In truth, there was one financial benefit backcountry rangers could count on. All rangers with federal law-enforcement commissions are eligible for the Public Safety Officers' Benefits Program, enacted by Congress in 1976 "to offer peace of mind to men and women seeking careers in public safety and to make a strong statement about the value American society places on the contributions of those who serve their communities in potentially dangerous circumstances." The law offers a "one-time financial benefit paid to the eligible survivors of a public safety officer whose death is the direct and proximate result of a traumatic injury sustained in the line of duty." In 1976, the amount was $50,000; in 1988, it was increased to $100,000.
After 28 years of summer service for the NPS, this was the only employment benefit for which Randy was eligible. Of course, he would have to die first.
As Graber's conversation with Randy progressed, he interpreted the ranger's apathy and uncharacteristic lack of passion as depression. "His eyes were blank," says Graber, "but I knew how to push Randy's buttons–he'd lobbied for meadow closures his entire career. I never knew anybody who took a trampled patch of grass more personally than Randy. And wildflowers–he was a walking encyclopedia. You could always get him going about flowers, so I brought that up, something along the lines of, 'Nice and wet up high, good year for flowers.'
"His response was, 'I don't find much pleasure in the flowers anymore.'"
That statement went beyond any contempt Randy held for the NPS. There was something else going on, but Graber didn't push the subject. Randy wasn't the type to air his dirty laundry, recalls Graber, who patted Randy on the back when they parted ways.
"I hope you have a good season, Randy," he said.
"You know," said Randy, "after all these years of being a ranger, I wonder if it's been worth it."
"That," says Graber, "chilled me to the core."
Randy's longtime friend, backcountry ranger George Durkee, was removing a fallen tree from the trail switchbacks high above his LeConte Canyon ranger station when he got the call. Word was that Randy hadn't checked in via radio in 4 days and that park officials were starting a search-and-rescue operation. The red-bearded, 6-foot-2 ranger with a distance runner's physique had become known as "The Commander" both for the high-water jumpsuit he wore during training and for his ability to bite his tongue and be the smiling, diplomatic voice of the backcountry rangers.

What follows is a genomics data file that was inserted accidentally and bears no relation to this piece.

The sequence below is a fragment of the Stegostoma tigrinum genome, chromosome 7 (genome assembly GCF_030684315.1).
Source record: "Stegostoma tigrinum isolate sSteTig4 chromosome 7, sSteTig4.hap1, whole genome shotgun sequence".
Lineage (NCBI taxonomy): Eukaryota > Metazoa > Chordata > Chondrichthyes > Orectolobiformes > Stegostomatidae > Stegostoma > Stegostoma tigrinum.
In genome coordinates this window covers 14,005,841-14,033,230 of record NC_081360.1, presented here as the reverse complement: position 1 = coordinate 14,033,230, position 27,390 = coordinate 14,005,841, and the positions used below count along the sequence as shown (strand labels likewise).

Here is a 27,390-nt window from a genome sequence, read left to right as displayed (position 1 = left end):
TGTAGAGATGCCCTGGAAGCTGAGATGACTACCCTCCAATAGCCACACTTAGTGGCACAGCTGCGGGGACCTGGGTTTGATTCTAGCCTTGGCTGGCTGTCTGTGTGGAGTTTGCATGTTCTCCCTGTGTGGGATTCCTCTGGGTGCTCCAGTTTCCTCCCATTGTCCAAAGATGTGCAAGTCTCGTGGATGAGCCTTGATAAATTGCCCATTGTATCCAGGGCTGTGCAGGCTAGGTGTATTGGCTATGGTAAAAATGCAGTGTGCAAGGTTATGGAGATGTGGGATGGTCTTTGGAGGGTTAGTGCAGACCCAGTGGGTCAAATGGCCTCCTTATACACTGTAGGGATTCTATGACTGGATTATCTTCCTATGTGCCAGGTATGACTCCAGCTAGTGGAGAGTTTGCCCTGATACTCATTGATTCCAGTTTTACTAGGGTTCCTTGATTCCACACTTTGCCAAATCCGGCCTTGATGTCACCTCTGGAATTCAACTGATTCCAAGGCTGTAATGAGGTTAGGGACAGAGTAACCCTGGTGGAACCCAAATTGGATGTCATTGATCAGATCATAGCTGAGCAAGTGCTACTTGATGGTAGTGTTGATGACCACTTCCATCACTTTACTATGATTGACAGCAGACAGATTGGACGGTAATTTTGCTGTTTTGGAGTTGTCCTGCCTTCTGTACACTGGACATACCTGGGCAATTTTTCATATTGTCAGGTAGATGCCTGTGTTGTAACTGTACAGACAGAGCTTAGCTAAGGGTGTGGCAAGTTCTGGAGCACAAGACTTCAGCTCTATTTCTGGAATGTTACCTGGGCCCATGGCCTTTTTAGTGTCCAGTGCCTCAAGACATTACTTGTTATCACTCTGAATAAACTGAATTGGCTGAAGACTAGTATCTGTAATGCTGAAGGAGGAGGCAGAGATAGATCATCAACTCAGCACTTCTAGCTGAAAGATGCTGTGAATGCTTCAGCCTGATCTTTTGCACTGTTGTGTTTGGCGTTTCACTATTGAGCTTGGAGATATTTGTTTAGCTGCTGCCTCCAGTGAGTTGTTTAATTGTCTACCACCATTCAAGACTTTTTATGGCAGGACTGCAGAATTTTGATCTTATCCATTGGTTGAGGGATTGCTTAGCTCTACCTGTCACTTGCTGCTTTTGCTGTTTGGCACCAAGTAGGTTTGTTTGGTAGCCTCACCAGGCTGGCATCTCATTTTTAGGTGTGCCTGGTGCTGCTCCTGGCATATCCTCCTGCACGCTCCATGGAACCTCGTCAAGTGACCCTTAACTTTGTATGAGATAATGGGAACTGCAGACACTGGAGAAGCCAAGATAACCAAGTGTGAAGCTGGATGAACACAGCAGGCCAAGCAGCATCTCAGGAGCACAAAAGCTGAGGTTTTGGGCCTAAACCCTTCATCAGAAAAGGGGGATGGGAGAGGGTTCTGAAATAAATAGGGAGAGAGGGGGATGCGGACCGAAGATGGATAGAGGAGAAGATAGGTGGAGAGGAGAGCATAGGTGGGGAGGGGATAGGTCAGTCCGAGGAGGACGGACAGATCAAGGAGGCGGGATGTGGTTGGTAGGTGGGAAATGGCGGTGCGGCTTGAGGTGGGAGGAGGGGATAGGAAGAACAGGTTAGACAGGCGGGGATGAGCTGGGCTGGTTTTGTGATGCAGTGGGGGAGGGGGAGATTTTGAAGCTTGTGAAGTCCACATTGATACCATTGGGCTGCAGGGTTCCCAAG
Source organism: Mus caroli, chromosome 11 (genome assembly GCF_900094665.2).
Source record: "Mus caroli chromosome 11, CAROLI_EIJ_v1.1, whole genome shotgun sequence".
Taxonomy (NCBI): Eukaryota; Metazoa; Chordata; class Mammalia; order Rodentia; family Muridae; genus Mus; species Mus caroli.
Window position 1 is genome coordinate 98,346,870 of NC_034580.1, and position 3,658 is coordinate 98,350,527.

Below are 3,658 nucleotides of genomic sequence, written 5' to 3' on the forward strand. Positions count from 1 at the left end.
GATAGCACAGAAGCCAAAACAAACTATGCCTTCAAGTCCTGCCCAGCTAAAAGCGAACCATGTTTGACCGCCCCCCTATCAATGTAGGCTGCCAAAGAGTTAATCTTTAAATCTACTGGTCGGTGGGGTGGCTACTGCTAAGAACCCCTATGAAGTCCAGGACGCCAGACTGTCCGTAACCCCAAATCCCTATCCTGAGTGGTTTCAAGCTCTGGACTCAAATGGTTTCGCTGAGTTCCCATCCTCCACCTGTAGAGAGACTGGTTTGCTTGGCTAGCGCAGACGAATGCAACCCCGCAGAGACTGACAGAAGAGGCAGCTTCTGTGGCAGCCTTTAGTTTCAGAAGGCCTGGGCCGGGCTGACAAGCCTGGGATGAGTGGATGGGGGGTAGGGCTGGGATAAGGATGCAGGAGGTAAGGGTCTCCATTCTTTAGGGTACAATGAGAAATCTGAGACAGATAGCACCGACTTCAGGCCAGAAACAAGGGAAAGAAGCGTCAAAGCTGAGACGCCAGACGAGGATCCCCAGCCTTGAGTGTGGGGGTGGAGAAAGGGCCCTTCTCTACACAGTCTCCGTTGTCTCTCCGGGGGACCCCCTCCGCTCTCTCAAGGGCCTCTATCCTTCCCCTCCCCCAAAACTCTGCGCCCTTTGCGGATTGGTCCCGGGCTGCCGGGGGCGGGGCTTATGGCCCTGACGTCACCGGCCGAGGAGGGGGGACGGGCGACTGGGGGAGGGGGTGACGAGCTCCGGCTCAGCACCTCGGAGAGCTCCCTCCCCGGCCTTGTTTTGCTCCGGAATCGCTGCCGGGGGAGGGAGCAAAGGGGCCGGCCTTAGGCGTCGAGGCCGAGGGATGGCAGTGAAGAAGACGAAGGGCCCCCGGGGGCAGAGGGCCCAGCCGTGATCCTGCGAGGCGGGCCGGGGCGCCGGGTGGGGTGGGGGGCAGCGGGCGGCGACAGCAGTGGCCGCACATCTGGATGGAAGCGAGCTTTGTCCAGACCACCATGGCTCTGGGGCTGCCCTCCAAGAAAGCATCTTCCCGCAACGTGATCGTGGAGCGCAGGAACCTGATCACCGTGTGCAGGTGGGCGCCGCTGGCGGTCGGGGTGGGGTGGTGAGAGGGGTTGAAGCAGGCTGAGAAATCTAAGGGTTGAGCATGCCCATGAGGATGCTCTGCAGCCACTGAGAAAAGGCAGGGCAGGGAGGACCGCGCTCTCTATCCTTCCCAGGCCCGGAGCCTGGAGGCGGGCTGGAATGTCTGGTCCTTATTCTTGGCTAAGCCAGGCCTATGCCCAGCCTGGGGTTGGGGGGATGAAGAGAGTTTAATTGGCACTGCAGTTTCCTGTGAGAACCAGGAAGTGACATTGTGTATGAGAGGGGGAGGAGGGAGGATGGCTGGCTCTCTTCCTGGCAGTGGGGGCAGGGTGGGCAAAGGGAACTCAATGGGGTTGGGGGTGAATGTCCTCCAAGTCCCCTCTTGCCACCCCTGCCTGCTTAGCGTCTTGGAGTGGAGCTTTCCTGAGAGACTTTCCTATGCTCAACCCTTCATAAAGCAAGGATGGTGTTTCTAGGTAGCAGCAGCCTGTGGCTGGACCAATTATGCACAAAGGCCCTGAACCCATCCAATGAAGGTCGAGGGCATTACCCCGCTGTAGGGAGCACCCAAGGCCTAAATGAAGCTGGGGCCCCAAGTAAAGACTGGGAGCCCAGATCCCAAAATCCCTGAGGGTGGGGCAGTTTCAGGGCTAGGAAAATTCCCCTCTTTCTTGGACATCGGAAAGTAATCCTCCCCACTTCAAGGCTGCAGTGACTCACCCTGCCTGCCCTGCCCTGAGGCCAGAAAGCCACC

Durkee was a hardened veteran of the ranger ranks. In the early 1970s, he'd been known to "stalk the SAR cache" in Yosemite, where his NPS career began. The SAR (rhymes with car) cache was the quick-access search-and-rescue storage facility for emergency medical supplies such as backboards, ropes, litters...and body bags. Between 1972 and 1977, Durkee assisted in the recovery of more than 25 bodies. It was during this SAR-junkie phase of Durkee's life that he'd met Randy, 10 years older and at the time working as a Nordic ski ranger stationed out of Badger Pass, Yosemite's ski area. Their friendship was born from a mutually sardonic sense of humor and love of wilderness.
Now 44, Durkee hadn't lost his taste for adrenaline, but it had begun to ebb and flow, depending on the level of catastrophe. Same with his friendship with Randy, which only recently had become strained.
At the time of the radio call, Durkee was 40 minutes from his station. He dropped what he was doing and hoofed it back in 20 minutes, stuffed 3 days' worth of food into a backpack, and was pacing the designated helicopter-landing zone in less than an hour. Having been privy to some of the personal issues Randy was dealing with, he was concerned for his friend. As he waited, three particular memories surfaced.
The first was the time he and Randy almost simultaneously met their demise at the blades of a military helicopter's rotor while rescuing two hikers on Mt. Darwin in August 1994. One climber was trapped on a ledge and the other was severely injured after falling 140 feet down a steep snowfield. It was precarious, you-slip-you-die terrain, with few landing zones and lots of wind. A gust spun the helicopter's tail, causing the main rotor to lurch dangerously close to some protruding granite just above where they were huddled around a litter on an indentation on Darwin's northern slope, trying to hoist the injured climber into the helicopter. Just the thought of it made Durkee duck.
The rescue was a success, but as Durkee had moved down a rocky couloir, he knocked loose a rock the size of a softball. He yelled "Rock!" an instant before it hit Randy squarely on the head, knocking him senseless. If he hadn't been wearing a helmet, Randy probably would have died. They earned an award for small-unit valor for that rescue. It had been the second of only two awards for exceptional service Randy received from the park service during his entire career. In his personal report of the rescue, Randy never mentioned the rock that Durkee had knocked loose. He hadn't wanted the incident to reflect poorly on his friend.
After they got the climbers off the mountain, the park helicopter had picked them up at the base of Darwin and flew them to McClure Meadow. The two found a comfortable flat spot and lay on their backs watching the clouds, still feeling the adrenaline coursing through their veins. Durkee commented that it was a great day to be alive.